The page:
Stocks tend to follow the fundamentals over the long-term. But lately, it’s been all about the technicals.
When we talk about “technicals,” we’re referring to technical analysis – the study of trading patterns, trends, and key levels in securities that can be helpful in determining stocks’ next moves.
For the past month, the S&P 500 has been stuck in a trading range bound by two important levels that technical experts have been watching closely. This week, the index tried to break out of the range and find some direction after weeks of waffling around.
Many investors use technical analysis as a supplement to fundamental analysis – the study of corporate earnings outlooks, market valuations, and economic data – to form a holistic view on a security’s direction. However, there isn’t much fundamental evidence available at the moment. Economic data has been slow to react in quickly changing conditions, and a swath of companies have withdrawn earnings guidance, leaving fewer clues on the path of profits.
Technical analysis encompasses a wide range of levels, patterns and formations in a security’s price movement. The studies can get complex – ever heard of the “cup and handle” formation? Ironically, though, one of the simplest technical analysis metrics – the moving average – is also one of the most revered. Moving averages are simple averages of an index’s historical closing values and can be used to show market trends by smoothing out daily price fluctuations. Technicians refer to moving averages as “support” (a potential floor) and “resistance” (a potential ceiling), due to the market’s propensity to bounce off these levels like a ping-pong ball.
Lately, stocks have been unusually attached to moving averages. The S&P 500 closed below its 200-day moving average and above its 50-day moving average for 22 straight trading days, the longest streak since the 2016 presidential election. Technicians call this range-bound period “consolidation,” or when the overall market gets stuck in a rut and moves sideways. The benchmark has also closely tracked its 20-day moving average for the past month.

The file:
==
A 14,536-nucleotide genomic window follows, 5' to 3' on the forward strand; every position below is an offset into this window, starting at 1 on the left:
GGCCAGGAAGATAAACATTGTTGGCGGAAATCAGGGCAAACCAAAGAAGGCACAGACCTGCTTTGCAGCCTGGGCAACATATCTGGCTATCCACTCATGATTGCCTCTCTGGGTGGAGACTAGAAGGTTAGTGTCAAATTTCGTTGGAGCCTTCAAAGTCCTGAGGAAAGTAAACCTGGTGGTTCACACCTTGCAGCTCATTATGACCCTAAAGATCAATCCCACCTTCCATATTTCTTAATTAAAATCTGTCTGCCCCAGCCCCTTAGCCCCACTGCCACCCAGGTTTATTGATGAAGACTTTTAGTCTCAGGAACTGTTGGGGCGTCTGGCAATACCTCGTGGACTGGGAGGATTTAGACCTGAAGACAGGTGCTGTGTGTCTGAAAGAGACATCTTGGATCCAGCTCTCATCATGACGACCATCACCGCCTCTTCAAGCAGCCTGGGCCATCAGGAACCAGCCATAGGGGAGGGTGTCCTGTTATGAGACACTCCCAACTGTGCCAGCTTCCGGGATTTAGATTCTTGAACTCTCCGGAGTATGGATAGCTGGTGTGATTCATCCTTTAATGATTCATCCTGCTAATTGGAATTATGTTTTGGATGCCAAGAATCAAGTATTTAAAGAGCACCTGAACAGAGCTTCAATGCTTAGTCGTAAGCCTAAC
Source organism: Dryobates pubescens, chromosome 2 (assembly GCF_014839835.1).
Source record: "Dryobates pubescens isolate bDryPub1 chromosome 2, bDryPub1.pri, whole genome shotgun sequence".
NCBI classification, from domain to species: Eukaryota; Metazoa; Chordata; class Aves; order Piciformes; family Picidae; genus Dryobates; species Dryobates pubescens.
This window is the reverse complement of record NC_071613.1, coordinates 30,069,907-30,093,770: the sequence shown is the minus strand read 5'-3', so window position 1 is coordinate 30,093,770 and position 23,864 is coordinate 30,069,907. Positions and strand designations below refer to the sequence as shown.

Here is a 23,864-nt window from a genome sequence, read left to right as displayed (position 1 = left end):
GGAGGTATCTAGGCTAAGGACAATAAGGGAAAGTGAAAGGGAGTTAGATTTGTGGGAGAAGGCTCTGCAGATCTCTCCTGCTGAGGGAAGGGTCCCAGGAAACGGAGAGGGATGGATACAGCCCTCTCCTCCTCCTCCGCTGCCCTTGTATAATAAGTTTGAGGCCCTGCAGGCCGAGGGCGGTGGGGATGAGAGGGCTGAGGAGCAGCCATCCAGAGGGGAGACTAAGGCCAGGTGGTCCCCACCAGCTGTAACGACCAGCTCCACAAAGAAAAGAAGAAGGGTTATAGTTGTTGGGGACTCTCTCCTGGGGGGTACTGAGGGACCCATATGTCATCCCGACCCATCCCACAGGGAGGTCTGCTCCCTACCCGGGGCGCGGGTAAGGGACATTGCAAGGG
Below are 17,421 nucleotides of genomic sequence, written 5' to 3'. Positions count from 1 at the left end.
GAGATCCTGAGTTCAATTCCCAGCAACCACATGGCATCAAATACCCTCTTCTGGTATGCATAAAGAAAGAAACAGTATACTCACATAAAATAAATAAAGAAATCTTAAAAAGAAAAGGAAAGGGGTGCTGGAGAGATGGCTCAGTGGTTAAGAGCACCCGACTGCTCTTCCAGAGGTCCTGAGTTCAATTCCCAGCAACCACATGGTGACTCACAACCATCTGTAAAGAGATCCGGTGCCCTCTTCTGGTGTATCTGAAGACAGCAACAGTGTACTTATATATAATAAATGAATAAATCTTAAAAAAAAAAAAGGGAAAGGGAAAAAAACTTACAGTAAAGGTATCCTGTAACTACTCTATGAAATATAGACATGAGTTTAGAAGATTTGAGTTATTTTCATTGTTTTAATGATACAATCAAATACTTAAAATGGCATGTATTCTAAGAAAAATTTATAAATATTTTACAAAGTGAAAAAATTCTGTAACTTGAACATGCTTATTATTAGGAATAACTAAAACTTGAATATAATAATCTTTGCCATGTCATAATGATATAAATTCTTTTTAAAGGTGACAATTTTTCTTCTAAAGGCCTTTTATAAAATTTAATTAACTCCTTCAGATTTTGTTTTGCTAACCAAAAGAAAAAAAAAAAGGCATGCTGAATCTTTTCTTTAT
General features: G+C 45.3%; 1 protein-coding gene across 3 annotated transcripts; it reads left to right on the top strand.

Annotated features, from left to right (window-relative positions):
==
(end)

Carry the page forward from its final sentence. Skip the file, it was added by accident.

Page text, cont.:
On Wednesday, the S&P 500 finally broke free from its trading range. That day, the index jumped 1.5%, closing about 1% above its 200-day moving average. That same day, the S&P 500 also eclipsed 3,000 – a round number it has struggled with in the past. Typically, big, round numbers don’t mean much for market valuation or fundamentals, but they can sometimes be a psychological block for investors. For example, the S&P 500 took four shots at 3,000 in 2019 over a 3-month period before the market pushed meaningfully higher. The “round number” phenomenon isn’t a technical rule, by the way, but it is something to be aware of.
Over time, the cross above 3,000 could play into the bulls’ (market optimists) hands. Stocks may not have moved much in the past few weeks, and history shows a prolonged period of market consolidation can act as a coiled-up spring: Keep it compressed for too long, and it could explode (in either direction).
Since 1990, there have been 10 instances when the S&P 500 closed between its 50-day moving average and 200-day moving averages for 22 days or more. On average, the index gained 9.4% over the next three months if it broke through the ceiling of the range. On the other hand, the index’s average three-month forward return was -3% if it broke through the floor of the range. While the results are mixed, past ranges show there’s a good setup for the market to push higher in the coming months.
Poised for takeoff?
The S&P 500 has pushed above its range, and there are few technical barriers in sight from here until record highs. If you believe the old adage “the trend is your friend,” then stocks could be poised for takeoff.
But there’s still a lot of uncertainty present, even though investors have high hopes for the future. As the calendar moves into summer, we’ll be keeping our eyes on changes in fiscal and monetary policy, the development and distribution plans for vaccines, the speed of the economic recovery, and U.S.-China tensions.
The opinions expressed here are not meant to be used as investing advice. For more information, visit our website.
Lindsey Bell is Ally’s Chief Investment Strategist, responsible for shaping the company’s point of view on investing and the global markets. She is also President of Ally Invest Advisors, responsible for its robo advisory offerings. Lindsey has a broad background in finance, with experience on the buy-side and sell-side, in research and in investment banking and has held roles at JPMorgan, Deutsche Bank, Jefferies, and CFRA Research.
Lindsey holds a passion for teaching individuals how to become successful long-term investors. She frequently shares her knowledge as a guest on national news outlets such as CNBC, CNN, Fox Business News, and Bloomberg News. She also serves on the board of Better Investing, a non-profit organization focused on investment education.